Tired female listening to annoying friend sitting outdoors, envy, selfishness

Social Jet Lag: Unmasking the Sleep Habit That Harms Your Heart

It's a routine that nearly everyone falls into, but the scientific evidence suggests that it might be detrimental to your heart health. Let's dive into the world of Social Jet Lag (SJL) and unveil its hidden perils.


Demystifying Social Jet Lag


Social Jet Lag (SJL) is the term coined to describe the prevalent practice of indulging in a bit of extra slumber on weekends, a gesture many believe can help "catch up" on missed sleep. At first glance, it seems like a sensible idea, but recent scientific findings reveal that it may be increasing your vulnerability to heart disease.


The Revelatory Study


At the SLEEP 2017 conference, Sierra Forbush presented an as-yet-unpublished study aimed at unraveling whether sleep regularity, regardless of sleep duration, significantly impacts overall health.


The findings were striking: "The disruption to the body's circadian clock caused by late-night bedtimes followed by later weekend wake times appears to be an independent risk factor for poorer health."


In essence, for each additional hour of sleep accumulated during the weekend catch-up phase, there was an alarming 11.1% escalation in the risk of heart disease. Previous studies have also drawn a line between social jet lag and a range of discomforts, including sour moods, increased sleepiness, and persistent fatigue.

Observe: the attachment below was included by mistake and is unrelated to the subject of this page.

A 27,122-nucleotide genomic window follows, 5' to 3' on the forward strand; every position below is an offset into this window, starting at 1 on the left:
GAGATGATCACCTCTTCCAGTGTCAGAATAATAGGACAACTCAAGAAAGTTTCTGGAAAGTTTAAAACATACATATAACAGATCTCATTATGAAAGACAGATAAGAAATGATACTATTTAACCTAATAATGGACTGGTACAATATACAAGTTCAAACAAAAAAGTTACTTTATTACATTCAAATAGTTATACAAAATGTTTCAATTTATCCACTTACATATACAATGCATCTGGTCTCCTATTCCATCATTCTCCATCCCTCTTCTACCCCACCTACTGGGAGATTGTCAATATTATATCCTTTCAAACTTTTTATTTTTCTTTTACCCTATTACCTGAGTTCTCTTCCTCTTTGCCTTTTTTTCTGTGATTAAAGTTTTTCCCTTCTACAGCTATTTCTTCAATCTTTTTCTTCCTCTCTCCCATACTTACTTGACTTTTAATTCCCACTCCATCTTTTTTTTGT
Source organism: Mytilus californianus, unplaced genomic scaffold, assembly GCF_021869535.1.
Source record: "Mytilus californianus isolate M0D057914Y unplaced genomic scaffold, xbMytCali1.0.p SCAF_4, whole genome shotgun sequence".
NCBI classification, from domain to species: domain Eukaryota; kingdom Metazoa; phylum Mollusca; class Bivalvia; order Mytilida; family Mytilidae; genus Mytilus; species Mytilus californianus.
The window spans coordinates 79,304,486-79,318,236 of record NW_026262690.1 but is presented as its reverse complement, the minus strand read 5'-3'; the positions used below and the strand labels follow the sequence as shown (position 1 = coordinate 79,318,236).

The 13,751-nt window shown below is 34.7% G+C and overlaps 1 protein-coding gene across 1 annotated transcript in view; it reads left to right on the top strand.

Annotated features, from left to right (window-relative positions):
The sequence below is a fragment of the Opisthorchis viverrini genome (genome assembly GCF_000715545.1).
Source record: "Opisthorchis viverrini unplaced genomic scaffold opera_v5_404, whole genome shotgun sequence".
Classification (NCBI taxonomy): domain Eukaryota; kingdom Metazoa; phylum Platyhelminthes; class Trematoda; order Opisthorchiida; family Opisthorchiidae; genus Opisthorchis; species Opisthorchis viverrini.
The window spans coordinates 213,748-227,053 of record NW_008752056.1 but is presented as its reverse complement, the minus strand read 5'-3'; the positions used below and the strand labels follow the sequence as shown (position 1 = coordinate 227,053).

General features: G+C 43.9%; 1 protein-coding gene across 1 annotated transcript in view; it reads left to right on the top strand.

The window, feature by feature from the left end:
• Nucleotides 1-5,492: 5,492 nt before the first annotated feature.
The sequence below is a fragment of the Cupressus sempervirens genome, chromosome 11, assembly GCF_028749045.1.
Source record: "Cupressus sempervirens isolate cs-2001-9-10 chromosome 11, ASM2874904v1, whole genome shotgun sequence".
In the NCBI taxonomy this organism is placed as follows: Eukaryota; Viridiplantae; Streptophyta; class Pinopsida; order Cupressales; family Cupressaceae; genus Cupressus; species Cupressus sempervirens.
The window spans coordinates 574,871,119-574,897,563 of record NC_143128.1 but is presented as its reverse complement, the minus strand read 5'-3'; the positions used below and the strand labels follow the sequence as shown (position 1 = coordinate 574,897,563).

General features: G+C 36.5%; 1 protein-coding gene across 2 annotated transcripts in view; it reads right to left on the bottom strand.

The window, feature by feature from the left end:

While the precise mechanisms are yet to be fully understood, one thing is clear: disturbances in our circadian rhythms spell trouble. The solution? Embrace sleep regularity, securing a consistent 7-9 hours of slumber every night.


Embracing Circadian Rhythm Optimization


So, how can you synchronize your sleep patterns with your circadian rhythm? Here's your first line of defense: adopt sound sleep "hygiene."


Mindful Eating: Cease eating approximately two hours before your planned sleep time. Late-night eating can disturb your slumber.


Banish Artificial Light: Power down all artificial light sources 30-60 minutes prior to your bedtime, including the one you're holding right now. This action stimulates melatonin production, setting the stage for a restorative night's sleep. If needed, opt for the soothing glow of candles.


Declutter Your Mind: Keep a notepad near your sink to jot down those seemingly endless thoughts that race through your mind just as you're winding down.


Relax and Unwind: Engage in activities like a relaxing bath, gentle stretching, or meditation. Steer clear of stress-inducing activities like intense CrossFit workouts, heated arguments with your significant other, or dissecting your boss's latest email.


Optimal Sleep Environment: Create a bedroom that's dark and cool, a sanctum resembling a vampire's lair, with dim lighting and a comfortably low temperature.


Natural Sleep Aids: Consider natural remedies such as passionflower and kava kava to promote better sleep and manage stress levels. Additionally, a well-balanced blend of PhGABA, 5-HTP, and L-Theanine can alleviate anxiety and pave the way for a serene night of deep, restorative slumber. Look for this combination in Biotest Z-12™, and rest assured, it won't leave you with any lingering "hangover" effects.

Kayla Thomas

Author

Kayla Thomas, a 34-year-old sports and fitness coach living in Connecticut, USA. With seven years of hands-on experience, she's all about helping folks get fit and strong. Kayla's fitness journey began when she was a sports-loving kid, and she followed her passion to college, where she earned a degree in Exercise Science and picked up personal training and sports coaching certifications. But what really lights her up is empowering women through fitness, breaking barriers and making fitness feel welcoming for everyone. Her clients see her as not just a coach but a motivating friend. In her downtime, you'll find her swimming and cycling, always on the move. And you can follow her fitness journey on Instagram – she's all about sharing that empowerment vibe.